File vs Machine DSN

Posted on 2007-10-16
Last Modified: 2008-05-01

I am migrating (upsizing) an Access 2002 Access database to Access 2007. Data is in SQL Server 2000. Has a lot of precise numeric data (16 decimal places). In the old version I used a file dsn for the ODBC link - worked great - no issues having dsns configured onto PCs etc....

When I migrated to Access 2007 (staying with SQL 2000) I created a new file dsn and used the convert functionality to create an accdb file. Numeric data on showed to 2 decimal places. I could format the field to 16, but would show as rounded to 2 deimal places with 14 further zeros!

I have created a machine dsn, and data links happily. I've checked the dsn settings and they are exactly the same. Can anyone explain and/or provide a way to make file dsn work?
Question by:Kelvin Sparks
    LVL 6

    Accepted Solution

    If you compare the settings in the registry here:

    To the File DSN here:
    C:\Program Files\Common Files\ODBC\Data Sources

    You may be able to locate the problem.  You'll need to open the DSN in notepad.  The only other item to look at is the connection strings in Access.  If everything matches up, then I'm not sure where to go from there.
    LVL 6

    Expert Comment

    If you'd like, export and post the Registry Branch for that DSN, as well as the text in the .DSN file and I'll see if I can find the discrepancies.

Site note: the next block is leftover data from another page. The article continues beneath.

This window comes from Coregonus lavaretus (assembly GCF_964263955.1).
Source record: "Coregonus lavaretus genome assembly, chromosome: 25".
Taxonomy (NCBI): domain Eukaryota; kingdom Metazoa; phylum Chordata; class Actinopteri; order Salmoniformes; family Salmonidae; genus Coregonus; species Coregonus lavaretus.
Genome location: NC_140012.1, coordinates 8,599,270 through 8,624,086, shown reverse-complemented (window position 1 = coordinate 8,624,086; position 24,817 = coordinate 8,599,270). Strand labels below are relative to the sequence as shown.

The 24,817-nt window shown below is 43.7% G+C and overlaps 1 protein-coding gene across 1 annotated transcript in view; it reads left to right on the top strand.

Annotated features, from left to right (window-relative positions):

I should ask though - why do you need a File DSN, if the Machine DSN works fine?

    If it's just a matter of loading that DSN onto other PC's - I believe you would only need to import that registry data onto the new PCs, and you could even have Access do that for you, if you were feeling adventurous.  
    LVL 22

    Author Comment

    by:Kelvin Sparks
    Have to check when I'm next at that PC. Have historically used a file dsn - was only a chance thought to try a machine dsn to solve the issue.

    Will get back to you in a few hours.


    LVL 22

    Author Comment

    by:Kelvin Sparks
    Had a look at these two. Absolutely nothing there other than one says driver = SQL Server and the other the path to the SQLSERV32.dll. Both have exactly the same server name, database name, trusted connection. No settings there that would be of use at all.

    It's not important which way I go, - more so if I could find out why in terms of building my own knowledgebase. To a degree you did that by showing me the registry side of the machine DSN. Happy to reward for your effort.



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